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Indiginerds Anthology Celebrates Ever Evolving Indigenous Culture

INDIGINERDS Is a New Anthology That Celebrates Ever Evolving Indigenous Culture

Edited by Alina Pete, Editor of the Award-Winning

Folklore Anthology Woman in the Woods

Featuring 11 Stories from Indigenous Authors and Artists

(October 16, 2023) Iron Circus Comics—the premiere publisher of award-winning, critically-acclaimed graphic novels in the American Midwest—presents INDIGINERDS, a brand-new comics anthology that aims to celebrate the ever evolving Indigenous culture. Organized by the ever talented editor Alina Pete, one of the co-editors on Iron Circus’s wildly successful and award-winning folklore anthology Woman in the Woods, this book collects work from several Indigenous artists and writers. From gaming to social media, pirate radio to garage bands, Star Trek to D&D, and missed connections at the pow wow, Indigenous culture is so much more than how it’s usually portrayed. Join this anthology as it examines balancing traditional ways of knowing and pop culture by supporting it on BackerKit.

“Most stories about Indigenous people are focused on two things: current grief or the past tragedies of colonization,” says editor Alina Pete. “But First Nations culture isn’t stuck in the past, and generations of Indigenous kids have grown up watching the same movies and tv shows that non-Indigenous folks have. This pop culture has crept inexorably into our lives, and we love video games, cosplay and other nerdy things just as much as everyone else! INDIGINERDS tells modern stories about modern Indigenous people, and celebrates our joys and passions.”

INDIGINERDS is a 6.625 inch by 10.25 inch full color comic anthology. Its 120 pages contain 11 exhilarating stories of Indigenous people balancing traditional ways of knowing and pop culture. The line up includes:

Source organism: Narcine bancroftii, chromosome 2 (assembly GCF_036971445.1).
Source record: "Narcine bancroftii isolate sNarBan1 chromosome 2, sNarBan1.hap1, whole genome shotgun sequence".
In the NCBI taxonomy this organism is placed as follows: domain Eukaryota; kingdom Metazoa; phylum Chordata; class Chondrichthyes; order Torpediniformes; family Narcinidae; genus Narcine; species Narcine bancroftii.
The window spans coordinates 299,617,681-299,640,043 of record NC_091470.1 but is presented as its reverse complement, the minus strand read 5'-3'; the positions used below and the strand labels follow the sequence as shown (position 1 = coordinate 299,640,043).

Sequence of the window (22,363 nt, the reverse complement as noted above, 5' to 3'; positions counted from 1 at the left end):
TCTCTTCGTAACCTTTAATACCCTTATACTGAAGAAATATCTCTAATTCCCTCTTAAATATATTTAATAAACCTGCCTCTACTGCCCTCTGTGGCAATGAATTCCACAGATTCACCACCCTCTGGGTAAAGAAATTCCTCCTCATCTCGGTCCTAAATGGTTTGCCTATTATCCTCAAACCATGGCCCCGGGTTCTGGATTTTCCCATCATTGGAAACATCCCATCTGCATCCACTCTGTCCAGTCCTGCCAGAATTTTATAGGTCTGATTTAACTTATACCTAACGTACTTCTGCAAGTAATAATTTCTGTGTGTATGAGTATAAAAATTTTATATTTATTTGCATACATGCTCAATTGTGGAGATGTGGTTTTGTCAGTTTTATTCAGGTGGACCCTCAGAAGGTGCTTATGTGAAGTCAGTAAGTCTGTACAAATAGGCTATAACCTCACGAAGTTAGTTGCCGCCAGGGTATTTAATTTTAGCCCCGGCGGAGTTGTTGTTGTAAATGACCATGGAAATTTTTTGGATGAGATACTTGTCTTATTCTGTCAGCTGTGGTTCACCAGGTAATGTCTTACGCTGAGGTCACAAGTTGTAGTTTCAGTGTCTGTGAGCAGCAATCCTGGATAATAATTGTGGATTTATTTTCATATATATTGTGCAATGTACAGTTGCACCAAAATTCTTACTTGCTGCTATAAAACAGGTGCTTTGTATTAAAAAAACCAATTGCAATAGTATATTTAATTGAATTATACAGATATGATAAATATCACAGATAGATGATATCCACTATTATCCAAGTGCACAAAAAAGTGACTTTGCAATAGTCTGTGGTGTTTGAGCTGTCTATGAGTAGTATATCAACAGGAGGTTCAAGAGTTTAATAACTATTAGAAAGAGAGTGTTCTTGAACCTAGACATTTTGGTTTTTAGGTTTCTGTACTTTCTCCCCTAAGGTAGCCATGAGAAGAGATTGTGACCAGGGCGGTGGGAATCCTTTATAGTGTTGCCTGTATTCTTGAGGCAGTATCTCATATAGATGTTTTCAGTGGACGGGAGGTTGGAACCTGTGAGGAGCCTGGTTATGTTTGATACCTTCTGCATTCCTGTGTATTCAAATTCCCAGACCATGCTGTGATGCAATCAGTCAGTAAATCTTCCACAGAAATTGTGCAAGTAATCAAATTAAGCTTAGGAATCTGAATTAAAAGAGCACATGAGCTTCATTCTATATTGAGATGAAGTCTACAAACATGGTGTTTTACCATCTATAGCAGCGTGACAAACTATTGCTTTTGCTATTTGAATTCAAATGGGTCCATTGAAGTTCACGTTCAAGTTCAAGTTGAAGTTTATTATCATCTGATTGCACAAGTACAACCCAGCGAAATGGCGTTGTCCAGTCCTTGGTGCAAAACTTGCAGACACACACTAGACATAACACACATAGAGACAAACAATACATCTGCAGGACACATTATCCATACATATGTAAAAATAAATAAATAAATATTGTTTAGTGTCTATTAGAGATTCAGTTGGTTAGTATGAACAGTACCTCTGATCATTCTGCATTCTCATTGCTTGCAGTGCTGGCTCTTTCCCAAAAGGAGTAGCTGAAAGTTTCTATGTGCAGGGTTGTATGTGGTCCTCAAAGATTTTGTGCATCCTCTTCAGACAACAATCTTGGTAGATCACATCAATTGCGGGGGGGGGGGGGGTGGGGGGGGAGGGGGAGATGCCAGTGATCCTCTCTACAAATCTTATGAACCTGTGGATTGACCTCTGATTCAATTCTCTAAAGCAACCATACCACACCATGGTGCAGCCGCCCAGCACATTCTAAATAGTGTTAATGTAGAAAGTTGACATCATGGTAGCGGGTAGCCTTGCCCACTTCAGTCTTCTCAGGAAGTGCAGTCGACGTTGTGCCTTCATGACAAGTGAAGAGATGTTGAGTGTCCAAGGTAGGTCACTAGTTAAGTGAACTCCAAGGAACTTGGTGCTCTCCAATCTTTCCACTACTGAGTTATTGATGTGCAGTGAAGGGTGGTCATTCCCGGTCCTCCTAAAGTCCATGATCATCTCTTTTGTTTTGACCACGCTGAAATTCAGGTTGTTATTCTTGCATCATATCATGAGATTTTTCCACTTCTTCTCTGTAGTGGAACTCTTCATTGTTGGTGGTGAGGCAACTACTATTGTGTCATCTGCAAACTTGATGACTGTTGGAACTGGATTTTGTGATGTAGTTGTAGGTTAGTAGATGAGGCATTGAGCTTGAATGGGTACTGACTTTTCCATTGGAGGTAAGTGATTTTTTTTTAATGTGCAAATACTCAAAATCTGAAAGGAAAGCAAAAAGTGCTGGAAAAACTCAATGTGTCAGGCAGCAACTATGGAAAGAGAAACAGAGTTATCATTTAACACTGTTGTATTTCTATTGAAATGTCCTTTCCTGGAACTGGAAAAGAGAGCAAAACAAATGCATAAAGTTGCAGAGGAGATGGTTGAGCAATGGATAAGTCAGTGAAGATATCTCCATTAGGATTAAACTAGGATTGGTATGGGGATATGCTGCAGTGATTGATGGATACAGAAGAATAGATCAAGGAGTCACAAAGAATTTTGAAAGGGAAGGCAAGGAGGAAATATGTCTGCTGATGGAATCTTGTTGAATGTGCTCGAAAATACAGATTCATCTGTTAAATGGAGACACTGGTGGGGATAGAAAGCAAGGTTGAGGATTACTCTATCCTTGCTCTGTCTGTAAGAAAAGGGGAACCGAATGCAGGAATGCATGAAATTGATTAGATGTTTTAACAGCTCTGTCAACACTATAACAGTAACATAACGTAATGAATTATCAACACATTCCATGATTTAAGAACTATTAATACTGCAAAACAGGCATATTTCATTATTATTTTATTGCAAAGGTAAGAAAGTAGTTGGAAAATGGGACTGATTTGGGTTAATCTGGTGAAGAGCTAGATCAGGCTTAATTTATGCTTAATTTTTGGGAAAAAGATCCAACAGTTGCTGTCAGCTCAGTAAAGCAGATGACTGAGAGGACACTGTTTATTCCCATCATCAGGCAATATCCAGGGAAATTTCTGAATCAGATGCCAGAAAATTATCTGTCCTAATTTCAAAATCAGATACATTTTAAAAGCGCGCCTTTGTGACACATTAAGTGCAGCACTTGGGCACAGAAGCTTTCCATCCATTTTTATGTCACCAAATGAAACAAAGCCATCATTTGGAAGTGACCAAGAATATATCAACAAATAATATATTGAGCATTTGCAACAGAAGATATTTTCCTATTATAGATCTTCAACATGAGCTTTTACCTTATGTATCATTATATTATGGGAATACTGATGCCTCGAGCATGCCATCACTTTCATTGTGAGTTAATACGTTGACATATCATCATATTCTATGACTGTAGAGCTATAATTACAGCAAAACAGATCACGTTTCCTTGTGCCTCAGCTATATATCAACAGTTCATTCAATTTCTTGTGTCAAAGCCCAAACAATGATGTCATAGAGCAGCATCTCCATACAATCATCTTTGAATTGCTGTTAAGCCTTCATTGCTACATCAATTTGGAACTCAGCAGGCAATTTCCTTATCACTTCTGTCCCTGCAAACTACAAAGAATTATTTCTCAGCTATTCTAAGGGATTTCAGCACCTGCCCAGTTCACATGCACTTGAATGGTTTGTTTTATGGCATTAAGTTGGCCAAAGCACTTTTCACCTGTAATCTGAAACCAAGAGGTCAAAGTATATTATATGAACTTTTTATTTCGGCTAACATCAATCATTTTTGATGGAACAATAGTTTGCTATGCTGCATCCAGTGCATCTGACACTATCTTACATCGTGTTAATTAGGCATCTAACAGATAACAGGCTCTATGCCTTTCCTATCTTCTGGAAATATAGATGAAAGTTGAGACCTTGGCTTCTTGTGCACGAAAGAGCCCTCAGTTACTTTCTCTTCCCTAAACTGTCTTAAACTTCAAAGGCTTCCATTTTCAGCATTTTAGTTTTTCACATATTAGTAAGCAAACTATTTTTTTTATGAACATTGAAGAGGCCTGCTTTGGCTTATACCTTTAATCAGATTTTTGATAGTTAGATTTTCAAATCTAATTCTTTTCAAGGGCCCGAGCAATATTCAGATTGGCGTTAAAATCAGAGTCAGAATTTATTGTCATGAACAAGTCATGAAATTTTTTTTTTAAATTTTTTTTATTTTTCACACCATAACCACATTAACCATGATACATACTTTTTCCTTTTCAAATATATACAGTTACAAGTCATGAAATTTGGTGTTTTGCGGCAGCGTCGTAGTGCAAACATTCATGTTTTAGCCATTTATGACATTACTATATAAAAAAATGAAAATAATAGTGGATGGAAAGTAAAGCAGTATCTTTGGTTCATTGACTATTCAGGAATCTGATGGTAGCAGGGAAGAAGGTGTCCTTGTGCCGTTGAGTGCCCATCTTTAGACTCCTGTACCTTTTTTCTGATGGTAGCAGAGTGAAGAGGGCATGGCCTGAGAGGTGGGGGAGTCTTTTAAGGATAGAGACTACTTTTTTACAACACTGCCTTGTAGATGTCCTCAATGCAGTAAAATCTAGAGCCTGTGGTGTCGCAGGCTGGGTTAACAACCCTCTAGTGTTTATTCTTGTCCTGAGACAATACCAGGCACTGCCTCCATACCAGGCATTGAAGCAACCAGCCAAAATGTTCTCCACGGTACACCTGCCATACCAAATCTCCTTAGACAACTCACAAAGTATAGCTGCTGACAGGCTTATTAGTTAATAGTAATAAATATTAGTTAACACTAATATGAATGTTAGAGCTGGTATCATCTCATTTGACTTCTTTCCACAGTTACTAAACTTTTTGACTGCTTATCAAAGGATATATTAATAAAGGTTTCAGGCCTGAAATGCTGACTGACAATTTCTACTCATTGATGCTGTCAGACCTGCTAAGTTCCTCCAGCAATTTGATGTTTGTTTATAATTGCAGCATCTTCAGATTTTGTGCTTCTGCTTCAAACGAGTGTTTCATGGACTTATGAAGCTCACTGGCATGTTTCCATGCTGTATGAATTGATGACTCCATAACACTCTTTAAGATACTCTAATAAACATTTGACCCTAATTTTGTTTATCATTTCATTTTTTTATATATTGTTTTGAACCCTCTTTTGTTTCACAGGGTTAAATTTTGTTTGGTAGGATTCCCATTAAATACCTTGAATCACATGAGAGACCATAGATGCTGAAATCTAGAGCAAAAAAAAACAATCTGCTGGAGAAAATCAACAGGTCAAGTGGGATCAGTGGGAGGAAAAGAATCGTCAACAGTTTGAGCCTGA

• Bvlbancha Forever by Ida Aronson and Tate Allen
  • Walk With The Earth Mother by Maija Plamondon and Milo Applejohn
  • Roll Your Own Way by Jordanna George
  • Digital Eden by Raven John and Asia Wisely
  • Amplification/Adaptation by Em Matson and Nipinet Landsem
  • Welei (I Am Fine) by Bianca “binkz17” and Rhael McGregor
  • Saving Throws by James Willier and Sam “Mushki” Medlock
  • Dorvan V by Alina Pete
  • Uncured Horror by Gillian Joseph and Wren Rios
  • Airwaves Pirates by Autumn Star and PJ Underwood
  • Missed Pow Wow Connection by Kameron White

“The mainstream view of First Nations needs an update,” said publisher C. Spike Trotman. “INDIGINERDS is here to show the vibrant and evolving culture experienced today. This is sure to be another amazing addition to the comic collection of anyone interested in Indigenous culture!”

Here’s what people had to say about Woman in the Woods and Other North American Stories:

“Visually and stylistically exciting and just fascinating to read.”—SMASH PAGES

“A unique showcase for some new and up-and-coming Native American talents.”—SCHOOL LIBRARY JOURNAL

“The stories nicely showcase the rich variety of Indigenous perspectives, cultures, and communities throughout the continent.”—BOOKLIST

To support the campaign on BackerKit, visit this link: 

For updates, follow Iron Circus Comics on TwitterFacebook, and Instagram.

About the editor:

Alina Pete (they/them) – Alina Pete is a nehiyaw (Cree) artist and writer from Little Pine First Nation in western Saskatchewan. They grew up urban but spent summers wandering the Qu’Appelle valley with their cousin from Cowessess First Nation. Alina is best known for their award-winning comics, but they also write short stories, poems and ttrpg supplements, and specialize in compositing and VFX. Their work can be found at

About the creators:

Tate Allen (they/them) – Tate is an Indigenous two-spirit artist with ties to the Pomo and Choctaw nations, They’ve been an artist primarily on games like Coyote & Crow: The Roleplaying Game, Backroads: City of the Arch, and several other ttrpg projects. They currently live in the Bay Area with their beloved little fluffy tuxedo cat who many mistake for a living dust bunny.

Milo Applejohn (he/they) – Milo Ira Applejohn (He/They) is a professional illustrator and graphic novelist based in Lhukw’lhukw’ayten (Burnaby Mountain). A speaker and an active member of the comic arts community, he supports and advocates for health, disability and transgender representation in the arts.

Ida Aronson (they/them) – Ida Aronson is a citizen of the United Houma Nation (UHN) of southeastern “Louisiana”, a member of the Houma Language Project and the Okla Hina Ikhish Holo gardening network, and a founding member of the Bvlbancha Collective and Bvlbancha Public Access. Aronson is a multimedia artist working across visual arts fields, writing, lighting/theatrical design, event production, & cultural crafts and lifeways. Past writing credits include the story “Búk Nasúba’” in A Howl: An Indigenous Anthology of Wolves, Werewolves, and Rougarou, from Native Realities Publishing. Find out more at